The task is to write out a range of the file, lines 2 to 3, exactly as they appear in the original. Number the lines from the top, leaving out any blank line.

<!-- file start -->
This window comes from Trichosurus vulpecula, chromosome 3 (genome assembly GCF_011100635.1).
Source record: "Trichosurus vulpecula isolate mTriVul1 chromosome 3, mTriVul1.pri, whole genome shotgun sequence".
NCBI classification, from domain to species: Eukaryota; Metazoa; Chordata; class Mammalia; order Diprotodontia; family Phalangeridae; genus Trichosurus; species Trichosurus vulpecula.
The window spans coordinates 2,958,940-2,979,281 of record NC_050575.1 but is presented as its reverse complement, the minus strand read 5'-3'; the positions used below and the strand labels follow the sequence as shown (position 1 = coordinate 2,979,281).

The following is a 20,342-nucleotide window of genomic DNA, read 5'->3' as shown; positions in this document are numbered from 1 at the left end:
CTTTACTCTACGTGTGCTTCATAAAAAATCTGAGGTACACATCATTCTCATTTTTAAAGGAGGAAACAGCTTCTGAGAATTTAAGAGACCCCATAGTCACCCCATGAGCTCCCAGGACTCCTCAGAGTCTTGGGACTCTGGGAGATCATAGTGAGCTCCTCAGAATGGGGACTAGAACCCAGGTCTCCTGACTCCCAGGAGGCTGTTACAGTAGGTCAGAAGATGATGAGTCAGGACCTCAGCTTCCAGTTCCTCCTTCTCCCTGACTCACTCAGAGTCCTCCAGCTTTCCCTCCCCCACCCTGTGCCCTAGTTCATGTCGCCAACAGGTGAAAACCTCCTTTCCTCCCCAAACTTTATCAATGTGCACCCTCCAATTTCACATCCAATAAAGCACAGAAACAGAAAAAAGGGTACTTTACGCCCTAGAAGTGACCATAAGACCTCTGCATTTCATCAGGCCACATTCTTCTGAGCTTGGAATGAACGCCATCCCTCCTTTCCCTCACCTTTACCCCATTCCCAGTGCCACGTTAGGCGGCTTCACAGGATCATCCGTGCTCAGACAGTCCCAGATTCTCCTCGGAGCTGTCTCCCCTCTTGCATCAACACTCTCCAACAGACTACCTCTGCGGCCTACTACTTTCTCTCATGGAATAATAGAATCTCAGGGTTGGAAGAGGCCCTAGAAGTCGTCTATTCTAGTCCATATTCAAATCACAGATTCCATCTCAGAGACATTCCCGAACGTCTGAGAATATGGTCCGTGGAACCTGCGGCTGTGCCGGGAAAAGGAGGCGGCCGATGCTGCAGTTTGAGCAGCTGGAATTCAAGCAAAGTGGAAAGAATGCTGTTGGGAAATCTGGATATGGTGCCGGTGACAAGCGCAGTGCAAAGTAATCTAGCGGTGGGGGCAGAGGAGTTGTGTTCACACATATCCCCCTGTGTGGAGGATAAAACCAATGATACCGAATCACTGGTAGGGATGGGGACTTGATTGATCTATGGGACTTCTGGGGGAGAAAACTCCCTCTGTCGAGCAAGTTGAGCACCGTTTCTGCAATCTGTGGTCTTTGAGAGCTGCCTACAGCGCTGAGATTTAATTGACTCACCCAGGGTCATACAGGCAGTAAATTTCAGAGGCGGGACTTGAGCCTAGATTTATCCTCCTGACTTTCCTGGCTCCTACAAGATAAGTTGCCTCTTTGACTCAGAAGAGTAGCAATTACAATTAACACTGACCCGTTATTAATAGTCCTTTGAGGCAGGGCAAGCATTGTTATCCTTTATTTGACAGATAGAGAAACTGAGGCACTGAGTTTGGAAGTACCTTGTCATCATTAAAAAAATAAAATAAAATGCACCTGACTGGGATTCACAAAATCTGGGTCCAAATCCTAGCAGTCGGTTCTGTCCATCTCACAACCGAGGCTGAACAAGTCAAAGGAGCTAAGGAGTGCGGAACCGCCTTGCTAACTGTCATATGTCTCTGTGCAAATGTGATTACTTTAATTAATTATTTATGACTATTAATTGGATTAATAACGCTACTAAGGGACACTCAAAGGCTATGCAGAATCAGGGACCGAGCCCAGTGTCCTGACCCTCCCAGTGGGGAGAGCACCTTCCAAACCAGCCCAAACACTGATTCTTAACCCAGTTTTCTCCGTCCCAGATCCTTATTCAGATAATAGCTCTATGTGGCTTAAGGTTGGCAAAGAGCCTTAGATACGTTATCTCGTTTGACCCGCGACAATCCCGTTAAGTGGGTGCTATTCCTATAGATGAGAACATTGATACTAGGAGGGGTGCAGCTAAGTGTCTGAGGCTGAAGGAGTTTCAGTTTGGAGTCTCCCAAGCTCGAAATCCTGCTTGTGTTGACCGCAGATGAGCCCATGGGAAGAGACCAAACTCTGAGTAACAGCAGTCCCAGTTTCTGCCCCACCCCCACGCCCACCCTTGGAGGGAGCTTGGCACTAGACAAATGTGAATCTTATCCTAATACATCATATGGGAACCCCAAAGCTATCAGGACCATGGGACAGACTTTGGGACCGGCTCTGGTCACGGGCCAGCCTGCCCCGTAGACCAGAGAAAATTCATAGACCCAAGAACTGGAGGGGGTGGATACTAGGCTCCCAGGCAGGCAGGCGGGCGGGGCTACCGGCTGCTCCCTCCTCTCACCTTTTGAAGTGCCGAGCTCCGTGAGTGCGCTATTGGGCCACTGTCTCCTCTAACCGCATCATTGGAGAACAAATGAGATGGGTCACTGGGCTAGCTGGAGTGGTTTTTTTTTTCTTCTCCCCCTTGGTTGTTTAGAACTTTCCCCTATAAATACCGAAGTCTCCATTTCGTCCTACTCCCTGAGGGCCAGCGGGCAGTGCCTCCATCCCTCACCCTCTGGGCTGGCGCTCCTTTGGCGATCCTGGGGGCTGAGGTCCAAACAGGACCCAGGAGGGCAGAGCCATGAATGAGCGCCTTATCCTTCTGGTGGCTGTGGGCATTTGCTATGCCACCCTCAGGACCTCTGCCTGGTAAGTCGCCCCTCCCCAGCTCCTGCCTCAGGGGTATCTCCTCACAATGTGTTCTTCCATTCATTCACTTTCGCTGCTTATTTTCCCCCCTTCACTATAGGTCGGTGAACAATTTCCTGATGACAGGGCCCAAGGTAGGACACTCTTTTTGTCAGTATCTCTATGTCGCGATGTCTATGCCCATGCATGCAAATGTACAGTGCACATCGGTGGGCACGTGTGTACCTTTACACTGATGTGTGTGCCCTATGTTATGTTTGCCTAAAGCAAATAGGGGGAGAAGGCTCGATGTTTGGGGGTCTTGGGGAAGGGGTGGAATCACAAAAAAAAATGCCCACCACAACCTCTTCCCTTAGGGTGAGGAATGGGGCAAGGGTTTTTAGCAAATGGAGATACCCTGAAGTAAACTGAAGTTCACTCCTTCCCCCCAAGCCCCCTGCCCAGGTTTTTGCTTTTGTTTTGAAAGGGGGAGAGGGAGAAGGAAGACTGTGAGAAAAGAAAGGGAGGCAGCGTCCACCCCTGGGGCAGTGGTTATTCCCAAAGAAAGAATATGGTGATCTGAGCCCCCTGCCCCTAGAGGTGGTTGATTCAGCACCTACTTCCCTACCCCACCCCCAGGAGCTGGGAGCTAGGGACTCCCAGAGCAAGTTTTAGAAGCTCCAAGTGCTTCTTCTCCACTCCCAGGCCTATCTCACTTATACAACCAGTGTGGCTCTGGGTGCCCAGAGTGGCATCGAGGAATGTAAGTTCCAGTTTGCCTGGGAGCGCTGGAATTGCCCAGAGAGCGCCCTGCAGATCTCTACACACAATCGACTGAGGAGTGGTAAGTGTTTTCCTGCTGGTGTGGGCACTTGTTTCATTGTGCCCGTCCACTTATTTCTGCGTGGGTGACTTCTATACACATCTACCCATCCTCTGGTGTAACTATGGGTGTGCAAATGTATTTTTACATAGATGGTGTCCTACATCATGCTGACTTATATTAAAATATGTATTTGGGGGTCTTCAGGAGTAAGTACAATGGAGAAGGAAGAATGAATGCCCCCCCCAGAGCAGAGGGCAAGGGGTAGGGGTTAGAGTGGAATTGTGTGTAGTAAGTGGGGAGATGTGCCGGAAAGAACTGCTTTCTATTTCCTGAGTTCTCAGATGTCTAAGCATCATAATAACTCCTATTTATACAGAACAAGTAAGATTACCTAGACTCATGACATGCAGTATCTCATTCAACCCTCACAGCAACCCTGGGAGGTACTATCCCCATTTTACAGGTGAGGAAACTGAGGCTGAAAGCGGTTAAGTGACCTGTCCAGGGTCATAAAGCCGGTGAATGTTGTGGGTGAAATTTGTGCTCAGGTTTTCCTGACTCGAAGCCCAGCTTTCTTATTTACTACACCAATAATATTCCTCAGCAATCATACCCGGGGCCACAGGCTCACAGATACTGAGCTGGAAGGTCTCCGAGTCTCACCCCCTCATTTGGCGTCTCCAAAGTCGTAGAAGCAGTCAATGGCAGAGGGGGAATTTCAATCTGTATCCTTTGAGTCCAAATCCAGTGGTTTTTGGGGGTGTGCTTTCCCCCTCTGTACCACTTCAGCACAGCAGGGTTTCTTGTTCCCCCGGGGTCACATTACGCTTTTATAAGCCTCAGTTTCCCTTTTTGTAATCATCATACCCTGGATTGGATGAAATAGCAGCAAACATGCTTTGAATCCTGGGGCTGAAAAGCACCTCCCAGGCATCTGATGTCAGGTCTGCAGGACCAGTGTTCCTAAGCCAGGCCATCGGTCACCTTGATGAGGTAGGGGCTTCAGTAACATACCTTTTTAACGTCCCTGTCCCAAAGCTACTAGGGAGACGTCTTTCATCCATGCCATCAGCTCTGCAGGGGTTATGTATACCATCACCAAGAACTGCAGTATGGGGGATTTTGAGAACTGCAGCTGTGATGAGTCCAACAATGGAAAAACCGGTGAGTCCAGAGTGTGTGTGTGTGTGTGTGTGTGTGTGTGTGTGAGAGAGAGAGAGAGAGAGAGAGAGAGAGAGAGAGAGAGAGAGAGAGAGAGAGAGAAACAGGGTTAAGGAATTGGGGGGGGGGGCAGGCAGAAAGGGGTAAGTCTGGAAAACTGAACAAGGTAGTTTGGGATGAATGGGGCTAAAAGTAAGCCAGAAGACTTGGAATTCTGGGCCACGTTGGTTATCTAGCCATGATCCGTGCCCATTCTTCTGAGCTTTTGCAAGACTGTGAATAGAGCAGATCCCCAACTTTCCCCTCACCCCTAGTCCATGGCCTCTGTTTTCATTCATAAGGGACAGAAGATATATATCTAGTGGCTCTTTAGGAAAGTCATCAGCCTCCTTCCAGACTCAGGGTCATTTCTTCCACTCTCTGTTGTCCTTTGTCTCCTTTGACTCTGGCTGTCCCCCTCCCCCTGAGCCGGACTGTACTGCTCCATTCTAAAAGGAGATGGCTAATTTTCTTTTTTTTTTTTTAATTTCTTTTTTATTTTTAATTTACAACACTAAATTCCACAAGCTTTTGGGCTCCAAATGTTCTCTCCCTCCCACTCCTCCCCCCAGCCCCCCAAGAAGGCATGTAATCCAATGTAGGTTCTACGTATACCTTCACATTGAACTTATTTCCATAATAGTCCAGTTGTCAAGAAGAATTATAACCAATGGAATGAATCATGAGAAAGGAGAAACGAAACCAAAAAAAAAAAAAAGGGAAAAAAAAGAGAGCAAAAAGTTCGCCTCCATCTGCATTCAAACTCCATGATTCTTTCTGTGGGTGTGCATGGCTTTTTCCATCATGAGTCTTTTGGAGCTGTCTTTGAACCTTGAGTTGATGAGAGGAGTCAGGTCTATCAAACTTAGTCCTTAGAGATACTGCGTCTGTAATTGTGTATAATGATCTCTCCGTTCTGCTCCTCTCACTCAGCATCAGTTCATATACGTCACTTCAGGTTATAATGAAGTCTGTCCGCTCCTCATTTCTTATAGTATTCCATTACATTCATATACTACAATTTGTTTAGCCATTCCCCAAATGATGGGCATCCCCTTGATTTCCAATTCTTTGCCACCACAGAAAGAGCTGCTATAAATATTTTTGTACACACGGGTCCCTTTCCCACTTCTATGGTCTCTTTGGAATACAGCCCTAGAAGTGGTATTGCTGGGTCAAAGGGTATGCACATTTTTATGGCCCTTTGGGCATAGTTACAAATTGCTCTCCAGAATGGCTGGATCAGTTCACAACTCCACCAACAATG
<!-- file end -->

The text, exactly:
Source record: "Trichosurus vulpecula isolate mTriVul1 chromosome 3, mTriVul1.pri, whole genome shotgun sequence".
NCBI classification, from domain to species: Eukaryota; Metazoa; Chordata; class Mammalia; order Diprotodontia; family Phalangeridae; genus Trichosurus; species Trichosurus vulpecula.